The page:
Be ready to call an audible.
This was advice I got during my third year teaching. I had just transferred from Seward Park to Stuy and was being observed for the first time by my former teacher and now supervisor Richie Rothenberg. I forget exactly what the lesson was on - something with coordinate geometry I think. The lesson was okay but it wasn't going over well with the class. I was teaching at too low a level for my audience. I could feel it as I was teaching but as I was pretty inexperienced I wasn't confident in changing things up on the fly.
Afterwards, Richie and I debriefed. He said the lesson was satisfactory - the magic word you need on any observation but that it could have been much better. I had only been teaching at Stuy for a few weeks and even though I was a Stuy grad I hadn't had time to get my head around where the students were at. Richie said that sometimes you just have to call an audible. For a young teacher, easier said than done. In addition to not having a great handle on my students yet I also wasn't confident in flying without a net.
This is why it's so important for teachers to really know their stuff - both the content and how to teach it. It's why I'm concerned when I see so many leaders in CS education pushing scripted curricula and PD based training to fully "prepare" CS teachers in just a few PD sessions.
First time through, particularly when you're voluntold to teach a new class you just want to survive. Follow that script, learn with your kids and get through. You'll grow and the kids will be richer than had you not gone through the fire with them.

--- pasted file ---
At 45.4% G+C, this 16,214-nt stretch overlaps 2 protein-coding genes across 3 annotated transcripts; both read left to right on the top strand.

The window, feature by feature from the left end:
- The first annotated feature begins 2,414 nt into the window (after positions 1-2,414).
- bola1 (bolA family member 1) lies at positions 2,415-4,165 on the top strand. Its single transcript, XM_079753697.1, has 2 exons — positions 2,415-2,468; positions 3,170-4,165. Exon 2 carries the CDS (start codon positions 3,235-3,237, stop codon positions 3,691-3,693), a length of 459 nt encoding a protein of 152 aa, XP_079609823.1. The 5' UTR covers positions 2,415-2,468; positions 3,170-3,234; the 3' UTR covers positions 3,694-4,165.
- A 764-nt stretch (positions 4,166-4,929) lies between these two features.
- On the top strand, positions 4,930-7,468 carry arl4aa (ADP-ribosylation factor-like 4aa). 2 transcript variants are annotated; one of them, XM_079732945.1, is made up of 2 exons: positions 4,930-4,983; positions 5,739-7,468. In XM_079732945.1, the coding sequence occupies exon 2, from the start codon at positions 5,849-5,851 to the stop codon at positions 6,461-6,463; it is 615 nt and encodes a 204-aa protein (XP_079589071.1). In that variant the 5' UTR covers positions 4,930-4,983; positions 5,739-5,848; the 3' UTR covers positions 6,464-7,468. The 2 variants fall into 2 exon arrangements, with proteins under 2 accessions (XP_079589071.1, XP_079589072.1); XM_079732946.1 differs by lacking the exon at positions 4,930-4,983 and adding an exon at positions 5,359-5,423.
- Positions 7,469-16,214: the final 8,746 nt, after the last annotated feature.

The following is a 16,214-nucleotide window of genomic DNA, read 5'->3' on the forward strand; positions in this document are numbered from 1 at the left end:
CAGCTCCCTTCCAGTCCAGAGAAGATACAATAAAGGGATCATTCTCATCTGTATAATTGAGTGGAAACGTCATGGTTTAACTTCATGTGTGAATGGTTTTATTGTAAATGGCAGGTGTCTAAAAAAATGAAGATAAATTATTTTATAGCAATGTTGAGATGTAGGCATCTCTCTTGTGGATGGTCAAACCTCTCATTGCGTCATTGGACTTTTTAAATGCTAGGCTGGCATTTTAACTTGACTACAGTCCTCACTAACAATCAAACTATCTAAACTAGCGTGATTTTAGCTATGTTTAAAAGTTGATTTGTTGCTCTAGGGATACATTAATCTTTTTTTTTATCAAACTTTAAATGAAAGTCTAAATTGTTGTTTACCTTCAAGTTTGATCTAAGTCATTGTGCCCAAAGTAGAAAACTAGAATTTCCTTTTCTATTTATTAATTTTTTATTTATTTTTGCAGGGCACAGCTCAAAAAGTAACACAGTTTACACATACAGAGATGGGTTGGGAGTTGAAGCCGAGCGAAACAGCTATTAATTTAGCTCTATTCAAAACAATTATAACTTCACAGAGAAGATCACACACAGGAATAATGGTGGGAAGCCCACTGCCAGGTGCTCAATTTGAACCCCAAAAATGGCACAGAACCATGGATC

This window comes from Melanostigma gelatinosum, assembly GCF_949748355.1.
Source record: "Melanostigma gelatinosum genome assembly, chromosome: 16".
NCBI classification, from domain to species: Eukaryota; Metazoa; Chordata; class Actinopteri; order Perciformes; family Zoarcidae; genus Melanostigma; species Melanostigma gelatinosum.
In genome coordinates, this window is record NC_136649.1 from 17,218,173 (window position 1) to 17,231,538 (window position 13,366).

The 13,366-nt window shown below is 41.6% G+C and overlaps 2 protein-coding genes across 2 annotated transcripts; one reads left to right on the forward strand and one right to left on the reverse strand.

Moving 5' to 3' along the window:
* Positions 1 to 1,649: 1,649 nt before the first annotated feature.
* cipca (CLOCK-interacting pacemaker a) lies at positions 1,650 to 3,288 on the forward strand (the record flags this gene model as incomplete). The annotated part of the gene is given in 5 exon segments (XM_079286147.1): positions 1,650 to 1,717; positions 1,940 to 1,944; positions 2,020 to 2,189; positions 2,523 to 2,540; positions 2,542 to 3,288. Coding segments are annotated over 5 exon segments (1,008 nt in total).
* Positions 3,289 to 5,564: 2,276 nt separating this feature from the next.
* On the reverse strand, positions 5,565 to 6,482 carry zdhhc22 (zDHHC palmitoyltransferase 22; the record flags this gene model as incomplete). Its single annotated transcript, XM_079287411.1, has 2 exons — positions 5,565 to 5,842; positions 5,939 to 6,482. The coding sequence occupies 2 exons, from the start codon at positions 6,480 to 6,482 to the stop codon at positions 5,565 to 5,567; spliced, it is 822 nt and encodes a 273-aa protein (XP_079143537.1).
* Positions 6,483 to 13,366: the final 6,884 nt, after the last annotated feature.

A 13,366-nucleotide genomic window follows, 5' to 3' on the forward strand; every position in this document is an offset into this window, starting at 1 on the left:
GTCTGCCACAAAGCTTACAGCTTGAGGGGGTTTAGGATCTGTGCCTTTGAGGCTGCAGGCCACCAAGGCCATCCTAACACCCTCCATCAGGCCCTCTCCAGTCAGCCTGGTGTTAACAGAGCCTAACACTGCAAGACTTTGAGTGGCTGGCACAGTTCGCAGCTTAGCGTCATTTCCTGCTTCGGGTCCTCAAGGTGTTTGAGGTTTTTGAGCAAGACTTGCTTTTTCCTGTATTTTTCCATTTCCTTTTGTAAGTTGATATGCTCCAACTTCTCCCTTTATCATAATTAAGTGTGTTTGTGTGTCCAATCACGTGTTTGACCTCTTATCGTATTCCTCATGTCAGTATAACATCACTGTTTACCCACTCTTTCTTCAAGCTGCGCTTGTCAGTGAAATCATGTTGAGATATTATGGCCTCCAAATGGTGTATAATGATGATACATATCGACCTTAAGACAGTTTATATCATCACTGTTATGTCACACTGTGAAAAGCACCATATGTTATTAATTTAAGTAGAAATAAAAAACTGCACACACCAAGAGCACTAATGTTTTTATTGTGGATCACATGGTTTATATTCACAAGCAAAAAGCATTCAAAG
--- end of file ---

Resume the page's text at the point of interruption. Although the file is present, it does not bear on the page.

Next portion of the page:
Two or three years down the road, however, if you're still just following the script you're doing your students a disservice.
Of course, having subject knowledge doesn't mean you have all the answers but it lets you call that audible when a class needs something that is not in the lesson plan or lets you talk about multiple positions on subjects with no single best answer like coding style.
And then calling an audible isn't always about making a lesson more advanced. It can also be about sensing what a class needs at that time. This is something I learned from Bruce Baskind at Seward Park. I've lost touch with Bruce but he was a mentor and a friend when I started this teaching thing and without the support I got from Bruce and a handful of others back at Seward, I wouldn't have made it.
Sometimes, you've got to turn off the academics. A class might need a team building exercise or maybe just something fun. They might just need to turn off school for part or all of the period. Sure, you burn a lesson but sometimes that's what the kids need and at the end of the semester, they'll be further along for it. I'd sometimes take a block of class time and do Story Time - literally right out of grade school - usually something from The Stinky Cheese Man like "The Really Ugly Duckling." In some ways it's related to the Halloween Stuff I used to do at Stuy. Those were preplanned but that was all about relationship building with the class - the non academic stuff that supports the academics the rest of the year.
As this post is beginning to wander I think I'll stop.
Next up - a specific audible I called that, at least for one student, turned into a very memorable lesson.